Current pharmacological treatment involves acetylcholinesterase inhibitors and N-methyl d-aspartate receptor antagonists (memantine). They contribute minimally on early stages of disease. They do slow the progression of AD in later stages and provide some symptomatic relief but do not achieve a definite cure (14). For these reasons, exercise has been explored as a viable means of prevention and treatment for early-stage and late-stage disease due to its relative safety with few side effects.


Exercise may be one strategy to prevent or delay cognitive decline in the aging brain. As such, a great deal of effort and research has gone into understanding the physiology of the aging brain and how exercise may combat or temper it. Three areas of the brain that exercise may have an effect on are the vascular physiology, hippocampal volumes, and neurogenesis (3).

Brain blood flow is adversely affected with advancing age and is associated with cognition. Moderate-intensity exercise has been shown to result in acute augmentation of blood flow to the brain (3). Studies have shown higher cerebral blood flow in exercise-trained men versus sedentary (2). A randomized trial of exercise training over a span of 12 wk did show higher resting cerebral blood flow in the anterior cingulate region in the exercise group (6).

Hippocampal circuits also are thought to be very important for episodic memory, and they are affected early in AD. Large hippocampal volumes are thought to be associated with improved cognitive functioning. Mild to moderate exercise over a 1-yr period appears to prevent hippocampal volume atrophy (7). Hippocampal volume changes also were correlated with cardiovascular fitness changes (7). Erickson et al. (8) also showed that physical training improves cognitive performance and is associated with increased hippocampal volumes in humans.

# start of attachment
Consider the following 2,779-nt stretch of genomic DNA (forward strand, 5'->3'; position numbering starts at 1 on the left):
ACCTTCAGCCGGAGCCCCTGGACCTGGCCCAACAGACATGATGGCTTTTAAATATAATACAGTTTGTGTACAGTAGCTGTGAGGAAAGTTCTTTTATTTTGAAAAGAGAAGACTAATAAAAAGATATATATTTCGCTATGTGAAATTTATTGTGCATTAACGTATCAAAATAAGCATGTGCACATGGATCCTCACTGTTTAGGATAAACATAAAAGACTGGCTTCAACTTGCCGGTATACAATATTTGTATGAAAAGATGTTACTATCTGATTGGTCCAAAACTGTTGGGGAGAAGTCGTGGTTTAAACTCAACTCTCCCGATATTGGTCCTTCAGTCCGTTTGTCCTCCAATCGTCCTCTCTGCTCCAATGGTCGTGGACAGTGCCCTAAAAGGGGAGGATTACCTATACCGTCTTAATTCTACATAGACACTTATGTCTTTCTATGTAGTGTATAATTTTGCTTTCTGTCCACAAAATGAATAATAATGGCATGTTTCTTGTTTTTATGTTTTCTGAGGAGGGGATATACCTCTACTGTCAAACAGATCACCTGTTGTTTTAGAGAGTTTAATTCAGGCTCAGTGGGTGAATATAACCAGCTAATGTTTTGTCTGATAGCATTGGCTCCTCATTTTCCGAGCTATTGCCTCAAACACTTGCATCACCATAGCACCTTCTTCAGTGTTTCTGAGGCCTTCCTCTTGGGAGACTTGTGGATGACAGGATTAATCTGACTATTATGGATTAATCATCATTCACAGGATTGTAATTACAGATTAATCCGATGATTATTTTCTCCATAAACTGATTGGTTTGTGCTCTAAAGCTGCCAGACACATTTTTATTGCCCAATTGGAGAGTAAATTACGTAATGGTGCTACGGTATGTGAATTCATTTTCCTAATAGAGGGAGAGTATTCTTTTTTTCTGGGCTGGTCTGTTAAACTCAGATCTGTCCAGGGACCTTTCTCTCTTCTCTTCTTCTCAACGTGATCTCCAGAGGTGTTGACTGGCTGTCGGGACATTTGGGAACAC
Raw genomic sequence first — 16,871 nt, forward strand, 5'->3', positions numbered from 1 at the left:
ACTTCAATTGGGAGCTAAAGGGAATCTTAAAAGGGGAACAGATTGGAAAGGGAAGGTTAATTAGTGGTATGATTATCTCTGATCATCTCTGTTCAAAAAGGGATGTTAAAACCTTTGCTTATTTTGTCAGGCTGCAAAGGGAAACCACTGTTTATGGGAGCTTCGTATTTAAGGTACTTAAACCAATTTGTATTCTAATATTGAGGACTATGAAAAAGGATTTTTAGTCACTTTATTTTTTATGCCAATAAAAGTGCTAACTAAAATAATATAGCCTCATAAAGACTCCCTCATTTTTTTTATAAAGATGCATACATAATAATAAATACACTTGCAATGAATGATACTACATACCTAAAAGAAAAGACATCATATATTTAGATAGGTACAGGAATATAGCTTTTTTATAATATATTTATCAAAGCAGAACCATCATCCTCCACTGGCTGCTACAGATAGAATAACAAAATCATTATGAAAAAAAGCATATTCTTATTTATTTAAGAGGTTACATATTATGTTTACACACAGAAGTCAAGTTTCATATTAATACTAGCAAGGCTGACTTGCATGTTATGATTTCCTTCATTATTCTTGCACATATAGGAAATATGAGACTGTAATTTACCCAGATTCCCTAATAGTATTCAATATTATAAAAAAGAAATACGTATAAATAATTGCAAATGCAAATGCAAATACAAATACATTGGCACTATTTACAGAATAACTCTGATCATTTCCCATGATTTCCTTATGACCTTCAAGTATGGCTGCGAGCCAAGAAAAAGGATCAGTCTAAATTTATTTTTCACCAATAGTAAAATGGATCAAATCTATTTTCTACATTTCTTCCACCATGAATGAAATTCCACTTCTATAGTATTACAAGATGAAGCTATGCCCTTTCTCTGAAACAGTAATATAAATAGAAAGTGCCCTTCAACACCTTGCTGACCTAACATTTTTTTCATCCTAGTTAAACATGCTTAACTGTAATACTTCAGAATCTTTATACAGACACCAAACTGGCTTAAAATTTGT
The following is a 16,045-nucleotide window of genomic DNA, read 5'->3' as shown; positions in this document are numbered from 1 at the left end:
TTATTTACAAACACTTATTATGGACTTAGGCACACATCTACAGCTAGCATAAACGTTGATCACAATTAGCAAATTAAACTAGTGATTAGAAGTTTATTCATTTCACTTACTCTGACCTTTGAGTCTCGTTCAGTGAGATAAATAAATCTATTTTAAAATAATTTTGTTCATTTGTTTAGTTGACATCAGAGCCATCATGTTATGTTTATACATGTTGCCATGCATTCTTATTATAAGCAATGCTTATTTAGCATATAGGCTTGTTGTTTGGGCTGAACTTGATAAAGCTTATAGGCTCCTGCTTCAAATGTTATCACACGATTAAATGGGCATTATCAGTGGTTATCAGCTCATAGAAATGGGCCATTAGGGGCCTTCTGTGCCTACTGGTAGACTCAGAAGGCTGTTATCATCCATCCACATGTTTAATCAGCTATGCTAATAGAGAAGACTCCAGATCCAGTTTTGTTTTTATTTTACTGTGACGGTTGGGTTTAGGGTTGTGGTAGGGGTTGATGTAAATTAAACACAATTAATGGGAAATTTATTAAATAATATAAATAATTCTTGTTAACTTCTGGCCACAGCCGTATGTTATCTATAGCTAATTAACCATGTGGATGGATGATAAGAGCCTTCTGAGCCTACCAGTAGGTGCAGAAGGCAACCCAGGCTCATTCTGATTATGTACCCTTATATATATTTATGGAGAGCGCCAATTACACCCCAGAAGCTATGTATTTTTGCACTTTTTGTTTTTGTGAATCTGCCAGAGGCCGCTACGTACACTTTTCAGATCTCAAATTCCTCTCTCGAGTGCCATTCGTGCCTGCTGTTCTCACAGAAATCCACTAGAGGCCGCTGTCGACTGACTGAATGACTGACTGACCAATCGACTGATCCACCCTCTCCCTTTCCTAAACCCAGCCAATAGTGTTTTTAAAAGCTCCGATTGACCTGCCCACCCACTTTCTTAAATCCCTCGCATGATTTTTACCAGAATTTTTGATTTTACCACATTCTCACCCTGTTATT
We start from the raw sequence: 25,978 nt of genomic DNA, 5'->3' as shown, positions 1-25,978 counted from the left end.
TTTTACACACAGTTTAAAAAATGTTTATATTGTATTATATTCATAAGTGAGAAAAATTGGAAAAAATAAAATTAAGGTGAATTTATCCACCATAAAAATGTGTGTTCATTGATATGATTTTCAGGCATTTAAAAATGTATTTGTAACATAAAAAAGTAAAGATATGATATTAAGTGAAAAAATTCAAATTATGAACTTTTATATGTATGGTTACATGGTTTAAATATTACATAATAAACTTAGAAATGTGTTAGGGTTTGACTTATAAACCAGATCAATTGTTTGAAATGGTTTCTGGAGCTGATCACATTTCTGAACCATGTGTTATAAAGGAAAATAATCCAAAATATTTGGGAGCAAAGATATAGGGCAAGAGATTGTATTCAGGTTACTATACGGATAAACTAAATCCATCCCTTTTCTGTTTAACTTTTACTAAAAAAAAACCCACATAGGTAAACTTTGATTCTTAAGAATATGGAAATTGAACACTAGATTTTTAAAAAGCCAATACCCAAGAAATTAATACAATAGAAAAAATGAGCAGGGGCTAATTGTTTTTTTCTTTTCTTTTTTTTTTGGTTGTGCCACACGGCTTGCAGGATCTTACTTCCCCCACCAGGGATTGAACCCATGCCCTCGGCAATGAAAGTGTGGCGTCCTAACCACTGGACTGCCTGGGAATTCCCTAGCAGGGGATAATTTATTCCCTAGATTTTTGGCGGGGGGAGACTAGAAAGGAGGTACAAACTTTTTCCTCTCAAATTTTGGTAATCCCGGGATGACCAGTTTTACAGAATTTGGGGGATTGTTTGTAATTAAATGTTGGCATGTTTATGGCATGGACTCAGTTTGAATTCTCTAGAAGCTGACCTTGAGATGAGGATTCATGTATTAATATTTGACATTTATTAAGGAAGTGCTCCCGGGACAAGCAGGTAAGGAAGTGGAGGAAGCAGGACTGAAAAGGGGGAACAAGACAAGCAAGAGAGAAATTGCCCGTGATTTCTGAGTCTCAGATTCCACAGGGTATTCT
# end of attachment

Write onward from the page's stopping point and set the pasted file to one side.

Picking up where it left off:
Adult hippocampal neurogenesis also is crucial for learning and memory. Determining neurogenesis is fairly difficult to study in humans, but it has been shown that exercise improves hippocampal neurogenesis in rats (18). Research is under way to evaluate ways to test and evaluate neurogenesis of the human brain.

Exercise to Prevent AD and Dementia

Exercise has been implicated as a potential lifestyle intervention that could help reduce the incidence of dementia and AD. Epidemiological and large prospective trials have shown promising results to address this hypothesis.

Barnes and Yaffe (4) estimated that 54% of AD risk factors might be preventable. Using relative risks from existing meta-analysis, Norton and Matthews (16) estimated the population-attributable risks of AD worldwide for seven potentially modifiable risk factors. They found the highest attributable risk was for physical inactivity.

Hamer and Chida (12) ran prospective data on 163,000 nondemented participants and pooled the relative risk of dementia in the highest physical activity category compared with the lowest. They found that physical activity reduces the risk of dementia and AD by 28% and 45%, respectively.

Smith et al. (22) completed a large systematic review of randomized controlled trials between 1966 and 2009 looking at the association of exercise and cognitive performance. Studies had to be of sufficient size for effect and have supervised aerobic programs and control groups. They demonstrated significant improvements in attention and processing speed, executive function and memory improvement in the exercise groups. The effects on working memory were less consistent. One thing they also noticed was that the duration or intensity of exercise did not seem to matter for the beneficial effects to occur.

As discussed prior, patients with dementia also have decay in the hippocampus. Because exercise has been effective at reducing cortical decay in the elderly, Erickson et al. (8) looked at the relationship between exercise and hippocampal volume. Using MRI, they found that in 165 nondemented older adults, there was a triple association of higher fitness levels, larger hippocampi volume, and better spatial memory performance for active individuals.